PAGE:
Tue, Sep 04, 2018 - Page 1 News List

Over 520,000 join call for Olympic name change

‘TAIWAN’:The campaign nearly doubled the required number of signatures to qualify for the referendum to change the national sports team’s name in 2020

By Ann Maxon  /  Staff reporter

Olympic bronze medalist and National Policy Adviser to the President Chi Cheng, back row seventh left, and civic groups yesterday hold a news conference outside the Central Election Commission in Taipei as they deliver 526,688 signatures for a referendum proposal to change the national Olympic team’s name from “Chinese Taipei” to “Taiwan.”

Photo: CNA

Civic groups yesterday delivered to the Central Election Commission more than 520,000 signatures collected for a referendum proposal to change the national sports team’s name from “Chinese Taipei” to “Taiwan” for the 2020 Tokyo Olympics.

At a news conference in front of the commission headquarters, Olympic medalist and campaign spokeswoman Chi Cheng (紀政) thanked supporters for helping them reach the threshold of 281,745 signatures and urged people to vote on the referendum, which is to take place alongside the nine-in-one local elections in November.

The proposal, which garnered 526,688 signatures, is the seventh proposal to have reached the threshold this year. Nine referendums are expected to be held on Nov. 24, including two proposals on promoting gender equality that are expected to be submitted to the commission this week.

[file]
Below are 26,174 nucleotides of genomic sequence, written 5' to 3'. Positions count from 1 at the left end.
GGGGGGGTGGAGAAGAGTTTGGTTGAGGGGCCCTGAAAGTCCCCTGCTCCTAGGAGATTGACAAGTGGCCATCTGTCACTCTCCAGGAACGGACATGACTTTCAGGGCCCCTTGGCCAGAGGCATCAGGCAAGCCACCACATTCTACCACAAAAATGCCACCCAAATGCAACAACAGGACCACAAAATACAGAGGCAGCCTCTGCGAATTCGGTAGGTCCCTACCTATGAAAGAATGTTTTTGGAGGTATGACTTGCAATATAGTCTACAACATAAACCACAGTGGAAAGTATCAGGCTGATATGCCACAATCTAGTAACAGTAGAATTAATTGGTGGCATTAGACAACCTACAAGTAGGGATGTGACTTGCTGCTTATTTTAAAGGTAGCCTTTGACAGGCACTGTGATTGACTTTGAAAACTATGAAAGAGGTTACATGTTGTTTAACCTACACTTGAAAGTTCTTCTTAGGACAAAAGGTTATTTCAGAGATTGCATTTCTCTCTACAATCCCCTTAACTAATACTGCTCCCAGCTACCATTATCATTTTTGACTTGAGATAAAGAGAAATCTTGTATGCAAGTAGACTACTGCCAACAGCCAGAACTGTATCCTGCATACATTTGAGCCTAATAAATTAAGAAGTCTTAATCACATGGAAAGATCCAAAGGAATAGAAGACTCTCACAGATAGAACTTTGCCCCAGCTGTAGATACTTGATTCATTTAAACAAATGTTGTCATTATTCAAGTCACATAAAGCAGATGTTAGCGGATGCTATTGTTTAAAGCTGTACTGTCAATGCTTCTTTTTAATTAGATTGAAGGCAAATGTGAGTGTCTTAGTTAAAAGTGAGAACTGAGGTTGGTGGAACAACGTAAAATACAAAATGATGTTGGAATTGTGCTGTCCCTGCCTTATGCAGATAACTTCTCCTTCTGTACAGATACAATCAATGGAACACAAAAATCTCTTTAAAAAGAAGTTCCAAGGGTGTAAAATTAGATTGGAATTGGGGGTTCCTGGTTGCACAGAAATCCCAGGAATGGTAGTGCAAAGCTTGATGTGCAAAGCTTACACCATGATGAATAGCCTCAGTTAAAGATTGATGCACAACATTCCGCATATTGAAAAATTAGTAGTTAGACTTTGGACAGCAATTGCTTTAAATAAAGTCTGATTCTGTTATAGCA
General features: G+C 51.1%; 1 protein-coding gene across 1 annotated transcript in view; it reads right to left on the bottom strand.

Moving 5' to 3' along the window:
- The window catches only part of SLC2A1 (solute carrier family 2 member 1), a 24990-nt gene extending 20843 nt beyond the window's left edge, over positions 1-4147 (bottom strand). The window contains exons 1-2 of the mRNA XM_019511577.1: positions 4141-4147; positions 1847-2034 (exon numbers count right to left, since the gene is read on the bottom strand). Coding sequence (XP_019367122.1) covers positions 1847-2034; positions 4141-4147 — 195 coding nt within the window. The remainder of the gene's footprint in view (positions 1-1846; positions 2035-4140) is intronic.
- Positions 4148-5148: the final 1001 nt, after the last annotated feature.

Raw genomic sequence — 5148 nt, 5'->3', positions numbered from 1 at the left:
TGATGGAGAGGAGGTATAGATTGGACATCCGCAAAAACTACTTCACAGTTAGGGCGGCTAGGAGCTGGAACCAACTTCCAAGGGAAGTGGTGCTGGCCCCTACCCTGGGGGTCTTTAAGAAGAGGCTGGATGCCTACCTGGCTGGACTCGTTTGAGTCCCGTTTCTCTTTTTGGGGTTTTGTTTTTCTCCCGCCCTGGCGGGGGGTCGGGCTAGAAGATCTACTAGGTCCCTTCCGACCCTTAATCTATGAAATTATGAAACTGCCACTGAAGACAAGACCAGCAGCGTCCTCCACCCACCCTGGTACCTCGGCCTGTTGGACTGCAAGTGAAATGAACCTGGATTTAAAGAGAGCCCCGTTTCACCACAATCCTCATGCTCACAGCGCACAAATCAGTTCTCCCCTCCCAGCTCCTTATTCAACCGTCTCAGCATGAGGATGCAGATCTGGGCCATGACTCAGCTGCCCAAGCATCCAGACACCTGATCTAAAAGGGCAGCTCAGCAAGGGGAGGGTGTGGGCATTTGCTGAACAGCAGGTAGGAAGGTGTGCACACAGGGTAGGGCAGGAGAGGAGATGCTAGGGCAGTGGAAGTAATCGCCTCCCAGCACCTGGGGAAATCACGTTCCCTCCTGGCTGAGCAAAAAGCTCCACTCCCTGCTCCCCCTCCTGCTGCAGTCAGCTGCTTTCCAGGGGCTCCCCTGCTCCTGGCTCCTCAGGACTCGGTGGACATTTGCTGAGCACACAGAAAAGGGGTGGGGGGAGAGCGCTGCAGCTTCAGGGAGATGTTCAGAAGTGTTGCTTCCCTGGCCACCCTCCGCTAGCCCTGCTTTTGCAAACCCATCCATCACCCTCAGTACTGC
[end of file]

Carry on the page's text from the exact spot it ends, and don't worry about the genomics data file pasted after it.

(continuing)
“Taiwan has great athletes, but we do not have a great brand. While the name ‘Taiwan’ is widely used, less than 1 percent use the name ‘Chinese Taipei.’ Great athletes deserve to represent a great name,” Control Yuan member Peter Chang (張武修) said, adding that the referendum would give Taiwanese the right to vote on their own “brand name.”

Despite having no support from the government, the proposal has garnered great momentum among the public, as many people support the idea of having the nation known as “Taiwan” in the international community, said former Tainan mayor George Chang (張燦鍙), who also took part in the grassroots campaign.

At the news conference, New Power Party Executive Chairman Huang Kuo-chang (黃國昌) praised the groups’ efforts to promote the campaign and their ability to gather “possibly the most signatures any proposal launched by a civil group has ever collected,” despite facing significant opposition.

Pro-unification groups and their supporters have criticized the proposal as an attempt to promote Taiwanese independence, saying that it could provoke China into further restricting Taiwan’s already limited international space.

The KMT has submitted three referendum proposals: phasing out fossil fuel power plants, halting the construction of a coal power plant in New Taipei City’s Rueifang District (瑞芳) and maintaining the ban on food products from five Japanese prefectures, which was imposed after the 2011 Fukushima Dai-ichi nuclear disaster.

The Happiness of the Next Generation Alliance has submitted three referendum proposals: maintaining the definition of marriage in the Civil Code as a union between a man and a woman, protecting the right of same-sex couples to live together without amending the Civil Code and banning education about homosexuality in elementary and junior-high schools.

For a referendum to pass, at least one-quarter of the nation’s eligible voters must cast an affirmative vote, with the “yes” votes outnumbering the “no” votes.

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